I'm Intrigued! Please Sign Me Up For Your Newsletter

Since pIRKey is a tool not a full dev-board, we're not going to put a full CircuitPython tutorial here. Instead we recommend you read our excellent guides:

The biggest challenge with making a USB device that reads IR commands is that there's a ton of different IR remote types and encodings. Even if we pre-programmed it to recognize the most popular brands, we could miss support for a remote you have.

For that reason, we decided to have decoding support for NEC remotes (the most popular encoding we've encountered) and then for other remotes, show you how to set up custom decoded types

Let's get started!

Step 0. Install Windows 7 Drivers

If you're using Windows 7, use the link below to download the driver package. You will not need to install drivers on Mac, Linux or Windows 10.

Step 1. Install Mu

Mu is a simple code editor that works with the Adafruit CircuitPython boards. It's written in Python and works on Windows, MacOS, Linux and Raspberry Pi. The serial console is built right in so you get immediate feedback from your board's serial output!

Even if you plan on using your pIRKey on a tablet or phone, you still need to do the programming/customization part on a desktop computer

Step 2. Plug in pIRKey and open Mu REPL

Now you're ready! Plug in the pIRKey into your computer. If you are using Windows 7, make sure you install the drivers above. After the pIRKey is plugged in, you'll get a disk drive with the code and some examples & documentation.

Now start Mu.

Select Adafruit Mode if you're asked. Then click the REPL button, you should see something like the following:

Press Control D to restart the program

Now find your IR remote control and click some buttons. You'll see the received data printed out!

These are the raw data pulses that correspond to each button. The number of pulses and the quantity in each array may vary

For example, on our NEC remote, the Play Pause button will send the following

[9072, 4512, 627, 511, 647, 490, 620, 516, 626, 511, 630, 507, 623, 515, 627, 509, 601, 537, 625, 1624, 627, 1623, 628, 1626, 629, 1618, 629, 1621, 630, 1620, 631, 506, 625, 1625, 638, 1612, 658, 479, 714, 423, 625, 513, 628, 508, 633, 504, 627, 510, 631, 506, 656, 481, 629, 1621, 630, 1620, 651, 1601, 630, 1618, 633, 1617, 634, 1616, 626, 1624, 625]

And the Volume Up button will send

[9068, 4510, 601, 540, 601, 531, 600, 537, 605, 532, 599, 538, 603, 533, 599, 538, 602, 535, 596, 1652, 599, 1650, 601, 1649, 602, 1648, 608, 1642, 604, 1649, 602, 532, 599, 1650, 601, 541, 621, 1626, 594, 542, 631, 505, 630, 508, 629, 511, 630, 502, 628, 508, 633, 1621, 603, 533, 625, 1620, 632, 1618, 633, 1617, 639, 1610, 637, 1613, 628, 1622, 629]

Note these look the same but they're not the exact same codes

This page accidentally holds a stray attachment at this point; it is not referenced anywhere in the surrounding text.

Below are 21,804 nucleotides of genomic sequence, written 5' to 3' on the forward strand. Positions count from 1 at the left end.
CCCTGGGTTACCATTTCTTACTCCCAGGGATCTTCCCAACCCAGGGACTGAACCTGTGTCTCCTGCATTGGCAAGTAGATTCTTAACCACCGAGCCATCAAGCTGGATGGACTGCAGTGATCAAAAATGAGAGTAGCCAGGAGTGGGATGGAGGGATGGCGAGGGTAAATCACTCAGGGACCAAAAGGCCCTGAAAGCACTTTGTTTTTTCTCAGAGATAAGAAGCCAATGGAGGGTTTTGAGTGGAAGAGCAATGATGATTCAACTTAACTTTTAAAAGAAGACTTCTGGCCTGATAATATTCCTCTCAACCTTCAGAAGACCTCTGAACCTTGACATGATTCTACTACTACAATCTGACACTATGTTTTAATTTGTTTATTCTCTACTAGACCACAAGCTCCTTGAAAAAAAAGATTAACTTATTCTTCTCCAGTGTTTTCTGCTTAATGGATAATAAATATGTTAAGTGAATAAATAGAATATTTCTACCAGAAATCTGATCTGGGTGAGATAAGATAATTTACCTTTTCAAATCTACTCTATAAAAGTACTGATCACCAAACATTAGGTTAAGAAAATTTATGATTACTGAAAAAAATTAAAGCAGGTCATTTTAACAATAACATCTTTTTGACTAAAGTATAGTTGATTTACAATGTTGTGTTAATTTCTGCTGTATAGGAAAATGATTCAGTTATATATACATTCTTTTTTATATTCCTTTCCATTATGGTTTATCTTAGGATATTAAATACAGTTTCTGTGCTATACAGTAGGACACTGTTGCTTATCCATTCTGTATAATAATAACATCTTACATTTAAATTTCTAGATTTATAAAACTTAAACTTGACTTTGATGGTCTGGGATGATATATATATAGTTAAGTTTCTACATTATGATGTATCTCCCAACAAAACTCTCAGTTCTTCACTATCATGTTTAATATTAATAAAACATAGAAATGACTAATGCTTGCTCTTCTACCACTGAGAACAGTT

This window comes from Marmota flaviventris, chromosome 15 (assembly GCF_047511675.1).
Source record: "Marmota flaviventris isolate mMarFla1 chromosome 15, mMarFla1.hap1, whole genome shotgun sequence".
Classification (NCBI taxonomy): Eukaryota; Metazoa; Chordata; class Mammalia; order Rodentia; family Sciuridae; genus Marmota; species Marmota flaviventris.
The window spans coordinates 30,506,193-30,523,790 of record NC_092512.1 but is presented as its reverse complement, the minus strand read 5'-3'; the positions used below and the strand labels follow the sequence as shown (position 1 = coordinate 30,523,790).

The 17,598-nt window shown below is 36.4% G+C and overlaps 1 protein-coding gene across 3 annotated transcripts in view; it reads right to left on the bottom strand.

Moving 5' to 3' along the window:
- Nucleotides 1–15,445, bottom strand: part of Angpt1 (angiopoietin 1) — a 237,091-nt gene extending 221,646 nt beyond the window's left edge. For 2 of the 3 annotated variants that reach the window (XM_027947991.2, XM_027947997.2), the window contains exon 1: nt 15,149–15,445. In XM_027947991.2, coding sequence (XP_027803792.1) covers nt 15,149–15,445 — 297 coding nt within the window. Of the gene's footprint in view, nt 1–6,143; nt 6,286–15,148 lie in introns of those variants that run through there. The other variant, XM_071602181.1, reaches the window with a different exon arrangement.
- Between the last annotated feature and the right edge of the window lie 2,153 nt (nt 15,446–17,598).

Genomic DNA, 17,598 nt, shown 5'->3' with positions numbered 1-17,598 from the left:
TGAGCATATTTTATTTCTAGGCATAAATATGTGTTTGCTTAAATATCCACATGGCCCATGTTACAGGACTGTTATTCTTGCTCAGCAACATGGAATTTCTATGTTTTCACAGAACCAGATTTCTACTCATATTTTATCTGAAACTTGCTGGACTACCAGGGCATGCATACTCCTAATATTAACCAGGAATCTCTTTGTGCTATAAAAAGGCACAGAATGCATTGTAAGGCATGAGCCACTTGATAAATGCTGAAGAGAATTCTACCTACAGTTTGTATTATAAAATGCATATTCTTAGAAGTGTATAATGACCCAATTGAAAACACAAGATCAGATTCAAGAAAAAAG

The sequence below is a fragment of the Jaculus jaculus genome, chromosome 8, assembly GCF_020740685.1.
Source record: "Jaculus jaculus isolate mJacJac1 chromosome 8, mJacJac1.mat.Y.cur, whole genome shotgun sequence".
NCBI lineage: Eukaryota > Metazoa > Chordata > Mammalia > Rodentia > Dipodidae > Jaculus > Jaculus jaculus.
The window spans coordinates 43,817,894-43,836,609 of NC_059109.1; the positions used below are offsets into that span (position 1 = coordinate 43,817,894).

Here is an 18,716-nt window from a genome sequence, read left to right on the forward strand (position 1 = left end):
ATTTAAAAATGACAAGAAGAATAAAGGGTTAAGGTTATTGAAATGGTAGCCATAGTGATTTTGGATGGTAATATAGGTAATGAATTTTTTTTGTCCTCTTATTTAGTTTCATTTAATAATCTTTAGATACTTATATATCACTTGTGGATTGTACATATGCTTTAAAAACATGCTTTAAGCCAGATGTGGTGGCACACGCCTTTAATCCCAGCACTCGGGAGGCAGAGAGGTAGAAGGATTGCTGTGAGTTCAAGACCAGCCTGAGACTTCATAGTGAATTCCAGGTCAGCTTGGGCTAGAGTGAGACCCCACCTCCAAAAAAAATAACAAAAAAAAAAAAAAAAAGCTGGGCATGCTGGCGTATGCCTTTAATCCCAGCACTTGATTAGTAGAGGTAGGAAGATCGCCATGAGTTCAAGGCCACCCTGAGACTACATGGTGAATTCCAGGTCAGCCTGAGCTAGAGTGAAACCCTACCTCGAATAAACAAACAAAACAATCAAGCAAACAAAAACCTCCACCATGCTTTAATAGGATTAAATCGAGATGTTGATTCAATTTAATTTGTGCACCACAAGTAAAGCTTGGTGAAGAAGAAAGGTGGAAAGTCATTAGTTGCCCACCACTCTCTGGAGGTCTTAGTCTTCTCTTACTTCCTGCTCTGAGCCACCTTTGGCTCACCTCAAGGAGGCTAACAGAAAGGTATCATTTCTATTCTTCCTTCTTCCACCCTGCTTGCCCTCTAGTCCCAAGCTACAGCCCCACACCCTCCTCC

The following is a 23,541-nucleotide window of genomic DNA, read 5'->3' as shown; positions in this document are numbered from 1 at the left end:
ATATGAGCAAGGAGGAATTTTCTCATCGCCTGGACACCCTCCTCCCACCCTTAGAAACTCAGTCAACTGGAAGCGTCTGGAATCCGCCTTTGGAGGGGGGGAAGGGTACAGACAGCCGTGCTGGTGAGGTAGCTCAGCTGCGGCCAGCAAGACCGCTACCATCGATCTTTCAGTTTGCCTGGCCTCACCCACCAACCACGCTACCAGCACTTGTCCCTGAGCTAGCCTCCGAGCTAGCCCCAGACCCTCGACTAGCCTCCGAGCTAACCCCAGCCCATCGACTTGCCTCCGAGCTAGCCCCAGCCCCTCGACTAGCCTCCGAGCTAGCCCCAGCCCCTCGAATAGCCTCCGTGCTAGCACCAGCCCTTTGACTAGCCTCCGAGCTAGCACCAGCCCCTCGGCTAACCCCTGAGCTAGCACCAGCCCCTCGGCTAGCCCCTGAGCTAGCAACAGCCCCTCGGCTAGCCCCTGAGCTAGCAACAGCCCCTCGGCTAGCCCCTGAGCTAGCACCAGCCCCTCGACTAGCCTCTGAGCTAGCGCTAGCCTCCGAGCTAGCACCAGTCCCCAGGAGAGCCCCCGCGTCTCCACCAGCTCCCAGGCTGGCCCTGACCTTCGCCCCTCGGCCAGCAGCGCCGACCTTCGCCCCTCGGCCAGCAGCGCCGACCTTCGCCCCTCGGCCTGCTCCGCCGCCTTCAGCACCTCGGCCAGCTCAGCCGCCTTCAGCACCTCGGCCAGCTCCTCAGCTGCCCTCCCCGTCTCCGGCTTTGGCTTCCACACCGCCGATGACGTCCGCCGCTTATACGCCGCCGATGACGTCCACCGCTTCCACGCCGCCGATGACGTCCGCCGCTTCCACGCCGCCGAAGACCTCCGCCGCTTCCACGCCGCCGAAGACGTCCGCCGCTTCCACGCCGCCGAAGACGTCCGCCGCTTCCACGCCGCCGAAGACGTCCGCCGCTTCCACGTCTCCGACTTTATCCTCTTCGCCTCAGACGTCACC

Detecting & Matching Codes

Now you have a selection of codes you want to match. We'll be using the two codes above but use whatever your remote output!

Save this sketch to your pIRkey disk drive, named

# SPDX-FileCopyrightText: 2018 Limor Fried for Adafruit Industries
# SPDX-License-Identifier: MIT

import board
import pulseio
import adafruit_dotstar
import adafruit_irremote

led = adafruit_dotstar.DotStar(board.APA102_SCK, board.APA102_MOSI, 1)
decoder = adafruit_irremote.GenericDecode()
pulsein = pulseio.PulseIn(board.REMOTEIN, maxlen=200, idle_state=True)

# Expected pulse, pasted in from previous recording REPL session:
key1_pulses = [0]  # PUT YOUR PULSECODES HERE!
key2_pulses = [1]  # PUT YOUR PULSECODES HERE!

print('IR listener')
# Fuzzy pulse comparison function:
def fuzzy_pulse_compare(pulse1, pulse2, fuzzyness=0.2):
    if len(pulse1) != len(pulse2):
        return False
    for i in range(len(pulse1)):
        threshold = int(pulse1[i] * fuzzyness)
        if abs(pulse1[i] - pulse2[i]) > threshold:
            return False
    return True

# Create pulse input and IR decoder.

# Loop waiting to receive pulses.
while True:
    led[0] = (0, 0, 0)   # LED off
    # Wait for a pulse to be detected.
    pulses = decoder.read_pulses(pulsein)
    led[0] = (0, 0, 100) # flash blue

    print("\tHeard", len(pulses), "Pulses:", pulses)

    # Got a pulse set, now compare.
    if fuzzy_pulse_compare(key1_pulses, pulses):
        print("****** KEY 1 DETECTED! ******")

    if fuzzy_pulse_compare(key2_pulses, pulses):
        print("****** KEY 2 DETECTED! ******")

When you save the new python example, the REPL will automatically reload this example.

Now find these two lines:

key1_pulses = [0] # PUT YOUR PULSECODES HERE!
key2_pulses = [1] # PUT YOUR PULSECODES HERE!

And replace the [0] and [1] with the two pulse sets you detected before. Or you can use the REPL to press other keys until you get the ones you want.

Ours looks like this when done:

Save to cause the CircuitPython code to reload the new code.

Now when you press those same remote control keys you will get DETECTED displays!

You can add just about as many codes as you like, from any kind of remote. Just keep adding keyn_pulses = [....] lines, make sure each key has a different 'n' - we like numbering them but whatever makes them unique will work fine. Then at the bottom add another

if fuzzy_pulse_compare(keyn_pulses, pulses):
     print("****** KEY n DETECTED! ******")

For each key you want to detect, again match the 'n' to the pulses you defined at the top

Adding Keyboard Output

It's tougher to debug when you have the pIRkey typing stuff into your windows so get the basic detection script above working well and detecting all the keys you want, then you can add keyboard output.

For more details on HID keyboard support, check out the CircuitPython Essentials HID Keyboard & Mouse guide.

This guide was first published on May 23, 2018. It was last updated on Jun 10, 2024.